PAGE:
A mass stranding of the squid martialia hyadesi Rochebrune and mabille, 1889 (teuthoidea: Ommastrephidae) at new island, Falkland islands
AbstractOn 11 February 1997, during a period of calm weather and spring tides, a mass stranding of approximately 3 000 Martialia hyadesi was observed in vivo on Protector Beach, New Island, Falkland Islands. Squid made
continued and deliberate movements to beach and drove ashore with considerable force, releasing ink into the water as they did. Beached squid were mostly female (61%) and ranged in size from 22 to 27 cm dorsal mantle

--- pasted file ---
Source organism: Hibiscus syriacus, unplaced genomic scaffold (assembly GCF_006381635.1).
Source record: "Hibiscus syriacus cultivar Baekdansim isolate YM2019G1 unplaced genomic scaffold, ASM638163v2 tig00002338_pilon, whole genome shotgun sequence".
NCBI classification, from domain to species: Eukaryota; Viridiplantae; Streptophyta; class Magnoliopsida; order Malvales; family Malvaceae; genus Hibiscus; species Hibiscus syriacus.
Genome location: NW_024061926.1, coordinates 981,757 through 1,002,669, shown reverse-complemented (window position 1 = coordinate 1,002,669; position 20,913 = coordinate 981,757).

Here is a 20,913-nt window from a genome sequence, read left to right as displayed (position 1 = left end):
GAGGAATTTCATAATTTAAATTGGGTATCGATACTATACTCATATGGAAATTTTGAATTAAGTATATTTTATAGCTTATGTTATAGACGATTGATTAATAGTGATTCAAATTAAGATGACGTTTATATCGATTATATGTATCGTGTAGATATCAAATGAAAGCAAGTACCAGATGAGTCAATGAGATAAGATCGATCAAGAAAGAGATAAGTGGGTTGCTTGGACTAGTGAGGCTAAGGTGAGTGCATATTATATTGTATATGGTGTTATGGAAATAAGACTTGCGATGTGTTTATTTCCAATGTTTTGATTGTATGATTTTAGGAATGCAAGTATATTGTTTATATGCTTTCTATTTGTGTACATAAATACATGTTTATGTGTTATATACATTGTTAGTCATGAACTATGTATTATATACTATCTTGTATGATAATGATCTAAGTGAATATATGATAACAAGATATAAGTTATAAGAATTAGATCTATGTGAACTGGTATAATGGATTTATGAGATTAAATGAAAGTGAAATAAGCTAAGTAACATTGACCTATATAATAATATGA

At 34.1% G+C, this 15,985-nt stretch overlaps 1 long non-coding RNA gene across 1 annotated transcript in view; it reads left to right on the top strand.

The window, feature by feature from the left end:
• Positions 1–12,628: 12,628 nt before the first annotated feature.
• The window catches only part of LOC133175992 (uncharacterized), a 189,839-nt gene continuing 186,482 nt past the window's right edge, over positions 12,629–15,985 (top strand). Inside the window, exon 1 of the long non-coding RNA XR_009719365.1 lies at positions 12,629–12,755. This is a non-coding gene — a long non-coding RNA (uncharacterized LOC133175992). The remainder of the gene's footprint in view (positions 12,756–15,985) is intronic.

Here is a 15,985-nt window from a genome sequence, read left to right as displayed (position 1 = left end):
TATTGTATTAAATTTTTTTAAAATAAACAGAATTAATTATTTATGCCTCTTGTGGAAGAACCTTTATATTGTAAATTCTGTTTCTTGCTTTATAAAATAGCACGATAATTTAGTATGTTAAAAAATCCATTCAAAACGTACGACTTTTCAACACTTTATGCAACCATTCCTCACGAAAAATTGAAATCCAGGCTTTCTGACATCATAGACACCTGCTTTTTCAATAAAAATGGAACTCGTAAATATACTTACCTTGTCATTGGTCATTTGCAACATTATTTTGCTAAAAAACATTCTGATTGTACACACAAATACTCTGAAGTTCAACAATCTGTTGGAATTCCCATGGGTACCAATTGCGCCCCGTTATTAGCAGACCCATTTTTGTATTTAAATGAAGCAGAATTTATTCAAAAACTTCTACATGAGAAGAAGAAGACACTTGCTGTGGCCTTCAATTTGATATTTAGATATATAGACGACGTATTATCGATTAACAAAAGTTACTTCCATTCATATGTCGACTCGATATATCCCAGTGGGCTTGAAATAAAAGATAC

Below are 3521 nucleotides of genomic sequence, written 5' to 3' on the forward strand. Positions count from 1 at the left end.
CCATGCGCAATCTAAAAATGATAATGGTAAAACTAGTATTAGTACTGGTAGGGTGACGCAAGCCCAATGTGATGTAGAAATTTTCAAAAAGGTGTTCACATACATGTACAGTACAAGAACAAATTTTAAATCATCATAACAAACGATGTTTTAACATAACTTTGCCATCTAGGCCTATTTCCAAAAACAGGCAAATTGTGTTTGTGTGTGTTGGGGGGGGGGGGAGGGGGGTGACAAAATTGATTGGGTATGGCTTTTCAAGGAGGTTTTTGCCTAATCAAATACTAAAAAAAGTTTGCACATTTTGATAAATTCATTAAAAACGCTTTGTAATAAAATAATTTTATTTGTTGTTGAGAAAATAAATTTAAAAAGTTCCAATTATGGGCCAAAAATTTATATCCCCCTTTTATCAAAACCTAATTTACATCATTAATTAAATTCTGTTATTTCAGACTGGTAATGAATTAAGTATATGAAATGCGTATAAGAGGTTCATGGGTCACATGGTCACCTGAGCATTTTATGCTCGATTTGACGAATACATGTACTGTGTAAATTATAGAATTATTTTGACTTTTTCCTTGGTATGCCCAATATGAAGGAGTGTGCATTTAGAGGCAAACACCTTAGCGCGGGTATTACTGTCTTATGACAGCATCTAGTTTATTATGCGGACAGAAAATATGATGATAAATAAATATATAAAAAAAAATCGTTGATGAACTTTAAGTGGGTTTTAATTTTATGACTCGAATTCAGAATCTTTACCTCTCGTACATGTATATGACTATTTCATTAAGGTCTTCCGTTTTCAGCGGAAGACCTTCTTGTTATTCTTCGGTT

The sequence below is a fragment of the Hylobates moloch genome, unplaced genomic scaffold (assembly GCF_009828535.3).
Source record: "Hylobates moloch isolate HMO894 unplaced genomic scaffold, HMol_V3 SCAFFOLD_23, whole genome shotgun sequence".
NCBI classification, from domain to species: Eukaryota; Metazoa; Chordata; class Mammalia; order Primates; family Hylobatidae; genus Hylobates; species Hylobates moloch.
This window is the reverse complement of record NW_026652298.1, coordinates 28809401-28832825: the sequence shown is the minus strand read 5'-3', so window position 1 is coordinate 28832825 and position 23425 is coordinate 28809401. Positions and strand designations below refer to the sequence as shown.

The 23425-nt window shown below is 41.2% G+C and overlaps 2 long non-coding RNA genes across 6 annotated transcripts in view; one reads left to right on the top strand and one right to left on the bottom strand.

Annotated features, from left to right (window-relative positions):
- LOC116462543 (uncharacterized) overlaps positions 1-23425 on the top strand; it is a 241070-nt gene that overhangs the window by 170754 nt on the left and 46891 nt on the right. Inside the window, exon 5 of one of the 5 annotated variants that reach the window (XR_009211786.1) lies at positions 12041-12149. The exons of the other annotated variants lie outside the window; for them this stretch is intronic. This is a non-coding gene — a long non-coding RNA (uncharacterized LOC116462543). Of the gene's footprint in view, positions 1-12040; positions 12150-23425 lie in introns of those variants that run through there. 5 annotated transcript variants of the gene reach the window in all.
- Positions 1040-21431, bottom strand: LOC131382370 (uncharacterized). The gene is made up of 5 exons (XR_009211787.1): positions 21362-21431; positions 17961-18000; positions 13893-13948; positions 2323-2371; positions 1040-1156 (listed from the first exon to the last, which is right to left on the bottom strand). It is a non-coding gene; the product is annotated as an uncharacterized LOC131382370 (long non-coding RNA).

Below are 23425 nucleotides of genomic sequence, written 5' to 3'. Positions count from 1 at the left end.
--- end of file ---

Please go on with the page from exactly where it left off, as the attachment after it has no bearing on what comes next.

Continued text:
length. All animals were immature, with females in lower stages of maturity than males. No predatory marine mammals were seen in the area during or after the stranding event. An interpretation of the stranding is presented
with reference to historical reports of squid strandings worldwide. Evidence suggests some periodicity in the cycle of squid strandings, which may reflect temporal shifts in frontal zones that alter the behaviour, range and environment of foraging squid populations.